• paperfacets profile image

      Sherry Venegas 4 years ago from La Verne, CA

      I love Crepe Myrtle bushes and trees. It should be the next tree I buy for the yard. Their color is fabulous.

    • MariaMontgomery profile image

      MariaMontgomery 4 years ago from Central Florida, USA

      @lionmom100: If you have the space, you must have at least one. The provide blooms for such a long period. Thanks for the nice comment and for the squidlike on this lens.

    • profile image

      lionmom100 4 years ago

      I love Crepe Myrtles, but do not have any. They seem to do fine in my area though and there are some beautiful ones about two blocks away.

    • profile image

      Aunt-Mollie 5 years ago

      I love these trees and they do love the Southern climate.

    • MariaMontgomery profile image

      MariaMontgomery 5 years ago from Central Florida, USA

      @anonymous: Thank you. You, too. Also, thank you for the squidlike on this lens.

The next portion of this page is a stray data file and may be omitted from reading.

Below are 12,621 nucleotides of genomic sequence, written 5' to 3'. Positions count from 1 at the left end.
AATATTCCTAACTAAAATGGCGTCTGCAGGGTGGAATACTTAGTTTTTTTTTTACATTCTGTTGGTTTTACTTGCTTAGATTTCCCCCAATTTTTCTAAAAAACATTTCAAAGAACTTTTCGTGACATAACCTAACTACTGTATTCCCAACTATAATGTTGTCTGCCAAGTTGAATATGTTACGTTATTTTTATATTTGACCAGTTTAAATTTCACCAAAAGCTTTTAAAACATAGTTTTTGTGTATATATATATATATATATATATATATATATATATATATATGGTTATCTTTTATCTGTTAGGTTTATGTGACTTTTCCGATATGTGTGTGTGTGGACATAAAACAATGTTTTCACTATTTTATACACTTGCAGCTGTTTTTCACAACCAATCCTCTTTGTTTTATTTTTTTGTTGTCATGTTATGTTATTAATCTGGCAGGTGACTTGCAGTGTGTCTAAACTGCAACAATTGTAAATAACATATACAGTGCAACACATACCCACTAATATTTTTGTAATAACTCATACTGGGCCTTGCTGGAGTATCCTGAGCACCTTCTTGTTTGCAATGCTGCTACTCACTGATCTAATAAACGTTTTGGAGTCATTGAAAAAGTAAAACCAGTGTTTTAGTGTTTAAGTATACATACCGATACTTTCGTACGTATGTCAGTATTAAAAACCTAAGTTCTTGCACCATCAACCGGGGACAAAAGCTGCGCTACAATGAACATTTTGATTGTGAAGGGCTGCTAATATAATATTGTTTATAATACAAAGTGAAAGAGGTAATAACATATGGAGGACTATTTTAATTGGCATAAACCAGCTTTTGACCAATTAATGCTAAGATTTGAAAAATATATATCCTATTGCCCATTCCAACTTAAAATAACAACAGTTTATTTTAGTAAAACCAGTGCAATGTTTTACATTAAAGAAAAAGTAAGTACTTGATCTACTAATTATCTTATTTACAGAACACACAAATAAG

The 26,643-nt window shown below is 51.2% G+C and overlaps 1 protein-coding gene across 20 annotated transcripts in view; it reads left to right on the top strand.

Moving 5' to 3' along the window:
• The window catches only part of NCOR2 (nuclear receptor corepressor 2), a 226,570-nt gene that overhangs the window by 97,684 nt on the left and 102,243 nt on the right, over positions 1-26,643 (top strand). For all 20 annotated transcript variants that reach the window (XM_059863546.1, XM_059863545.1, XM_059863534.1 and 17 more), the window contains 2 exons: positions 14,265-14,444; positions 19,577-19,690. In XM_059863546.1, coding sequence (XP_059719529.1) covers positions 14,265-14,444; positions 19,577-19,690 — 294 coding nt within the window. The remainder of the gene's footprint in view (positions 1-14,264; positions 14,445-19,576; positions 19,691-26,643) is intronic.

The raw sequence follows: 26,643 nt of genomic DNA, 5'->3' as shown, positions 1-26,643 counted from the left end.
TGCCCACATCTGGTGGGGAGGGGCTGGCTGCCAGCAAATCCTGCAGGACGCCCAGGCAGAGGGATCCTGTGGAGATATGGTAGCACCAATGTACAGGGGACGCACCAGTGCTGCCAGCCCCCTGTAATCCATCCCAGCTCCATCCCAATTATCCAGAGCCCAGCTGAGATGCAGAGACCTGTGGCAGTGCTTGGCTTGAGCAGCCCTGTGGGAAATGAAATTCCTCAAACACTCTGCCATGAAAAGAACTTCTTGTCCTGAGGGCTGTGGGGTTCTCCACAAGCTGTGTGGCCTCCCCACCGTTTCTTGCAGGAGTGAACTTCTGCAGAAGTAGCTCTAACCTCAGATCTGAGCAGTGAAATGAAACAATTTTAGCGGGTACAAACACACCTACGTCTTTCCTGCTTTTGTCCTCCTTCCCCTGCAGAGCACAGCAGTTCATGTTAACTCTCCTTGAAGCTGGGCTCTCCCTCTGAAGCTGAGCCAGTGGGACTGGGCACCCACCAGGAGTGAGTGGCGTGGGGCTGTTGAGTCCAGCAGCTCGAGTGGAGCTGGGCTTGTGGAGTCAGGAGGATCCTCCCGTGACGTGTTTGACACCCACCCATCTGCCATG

• profile image

      anonymous 5 years ago

      Nice trees. Have a great

    • MariaMontgomery profile image

      MariaMontgomery 5 years ago from Central Florida, USA

      @KimGiancaterino: I wish that were the case around here about the crepe myrtles. Years ago, I had hybrid tea roses that hung over my neighbor's back yard fence. When I told him that I would trim them back a bit, he said, "Don't you dare cut those roses! They look just as pretty from my side as they do from your's." We both need more neighbors like that one, huh?

    • KimGiancaterino profile image

      KimGiancaterino 5 years ago